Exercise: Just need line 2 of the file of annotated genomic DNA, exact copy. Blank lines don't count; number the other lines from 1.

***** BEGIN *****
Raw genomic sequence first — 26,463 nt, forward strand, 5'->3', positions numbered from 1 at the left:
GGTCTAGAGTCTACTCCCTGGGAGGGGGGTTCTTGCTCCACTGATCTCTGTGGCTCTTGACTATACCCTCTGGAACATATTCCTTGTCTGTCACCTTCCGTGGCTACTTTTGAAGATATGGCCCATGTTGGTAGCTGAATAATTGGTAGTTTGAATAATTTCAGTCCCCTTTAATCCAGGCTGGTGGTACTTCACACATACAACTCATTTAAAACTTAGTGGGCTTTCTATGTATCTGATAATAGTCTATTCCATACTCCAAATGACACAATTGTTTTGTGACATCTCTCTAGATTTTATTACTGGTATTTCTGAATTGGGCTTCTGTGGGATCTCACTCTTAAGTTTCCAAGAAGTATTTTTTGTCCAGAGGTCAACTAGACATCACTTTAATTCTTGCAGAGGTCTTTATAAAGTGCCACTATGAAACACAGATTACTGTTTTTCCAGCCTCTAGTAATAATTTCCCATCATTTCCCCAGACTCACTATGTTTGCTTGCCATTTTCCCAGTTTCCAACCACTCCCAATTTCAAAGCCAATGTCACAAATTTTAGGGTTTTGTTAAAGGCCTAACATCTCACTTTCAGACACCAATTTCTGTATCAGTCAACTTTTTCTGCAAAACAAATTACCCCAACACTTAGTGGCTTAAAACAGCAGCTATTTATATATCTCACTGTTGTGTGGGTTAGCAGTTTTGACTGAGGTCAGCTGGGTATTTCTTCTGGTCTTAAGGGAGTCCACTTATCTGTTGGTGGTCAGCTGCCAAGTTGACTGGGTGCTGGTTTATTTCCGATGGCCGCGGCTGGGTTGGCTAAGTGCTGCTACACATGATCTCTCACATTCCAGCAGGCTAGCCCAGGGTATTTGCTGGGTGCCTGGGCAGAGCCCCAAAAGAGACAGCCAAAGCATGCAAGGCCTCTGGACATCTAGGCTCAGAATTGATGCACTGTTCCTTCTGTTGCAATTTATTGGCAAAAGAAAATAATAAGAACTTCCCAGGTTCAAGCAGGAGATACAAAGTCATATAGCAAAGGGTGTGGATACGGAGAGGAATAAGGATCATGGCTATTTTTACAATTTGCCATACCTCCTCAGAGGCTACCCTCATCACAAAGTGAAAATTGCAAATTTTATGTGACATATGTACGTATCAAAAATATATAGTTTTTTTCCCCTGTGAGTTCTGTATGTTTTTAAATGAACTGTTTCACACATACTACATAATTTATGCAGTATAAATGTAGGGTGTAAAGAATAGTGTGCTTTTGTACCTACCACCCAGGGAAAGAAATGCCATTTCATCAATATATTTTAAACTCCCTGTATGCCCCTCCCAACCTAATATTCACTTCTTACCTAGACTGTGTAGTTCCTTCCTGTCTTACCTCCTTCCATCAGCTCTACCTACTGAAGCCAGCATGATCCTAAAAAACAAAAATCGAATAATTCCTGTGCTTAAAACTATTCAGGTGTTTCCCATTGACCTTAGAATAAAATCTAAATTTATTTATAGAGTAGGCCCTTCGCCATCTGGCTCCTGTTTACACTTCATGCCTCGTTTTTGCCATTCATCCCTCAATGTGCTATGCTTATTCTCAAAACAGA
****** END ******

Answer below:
GGTCTAGAGTCTACTCCCTGGGAGGGGGGTTCTTGCTCCACTGATCTCTGTGGCTCTTGACTATACCCTCTGGAACATATTCCTTGTCTGTCACCTTCCGTGGCTACTTTTGAAGATATGGCCCATGTTGGTAGCTGAATAATTGGTAGTTTGAATAATTTCAGTCCCCTTTAATCCAGGCTGGTGGTACTTCACACATACAACTCATTTAAAACTTAGTGGGCTTTCTATGTATCTGATAATAGTCTATTCCATACTCCAAATGACACAATTGTTTTGTGACATCTCTCTAGATTTTATTACTGGTATTTCTGAATTGGGCTTCTGTGGGATCTCACTCTTAAGTTTCCAAGAAGTATTTTTTGTCCAGAGGTCAACTAGACATCACTTTAATTCTTGCAGAGGTCTTTATAAAGTGCCACTATGAAACACAGATTACTGTTTTTCCAGCCTCTAGTAATAATTTCCCATCATTTCCCCAGACTCACTATGTTTGCTTGCCATTTTCCCAGTTTCCAACCACTCCCAATTTCAAAGCCAATGTCACAAATTTTAGGGTTTTGTTAAAGGCCTAACATCTCACTTTCAGACACCAATTTCTGTATCAGTCAACTTTTTCTGCAAAACAAATTACCCCAACACTTAGTGGCTTAAAACAGCAGCTATTTATATATCTCACTGTTGTGTGGGTTAGCAGTTTTGACTGAGGTCAGCTGGGTATTTCTTCTGGTCTTAAGGGAGTCCACTTATCTGTTGGTGGTCAGCTGCCAAGTTGACTGGGTGCTGGTTTATTTCCGATGGCCGCGGCTGGGTTGGCTAAGTGCTGCTACACATGATCTCTCACATTCCAGCAGGCTAGCCCAGGGTATTTGCTGGGTGCCTGGGCAGAGCCCCAAAAGAGACAGCCAAAGCATGCAAGGCCTCTGGACATCTAGGCTCAGAATTGATGCACTGTTCCTTCTGTTGCAATTTATTGGCAAAAGAAAATAATAAGAACTTCCCAGGTTCAAGCAGGAGATACAAAGTCATATAGCAAAGGGTGTGGATACGGAGAGGAATAAGGATCATGGCTATTTTTACAATTTGCCATACCTCCTCAGAGGCTACCCTCATCACAAAGTGAAAATTGCAAATTTTATGTGACATATGTACGTATCAAAAATATATAGTTTTTTTCCCCTGTGAGTTCTGTATGTTTTTAAATGAACTGTTTCACACATACTACATAATTTATGCAGTATAAATGTAGGGTGTAAAGAATAGTGTGCTTTTGTACCTACCACCCAGGGAAAGAAATGCCATTTCATCAATATATTTTAAACTCCCTGTATGCCCCTCCCAACCTAATATTCACTTCTTACCTAGACTGTGTAGTTCCTTCCTGTCTTACCTCCTTCCATCAGCTCTACCTACTGAAGCCAGCATGATCCTAAAAAACAAAAATCGAATAATTCCTGTGCTTAAAACTATTCAGGTGTTTCCCATTGACCTTAGAATAAAATCTAAATTTATTTATAGAGTAGGCCCTTCGCCATCTGGCTCCTGTTTACACTTCATGCCTCGTTTTTGCCATTCATCCCTCAATGTGCTATGCTTATTCTCAAAACAGA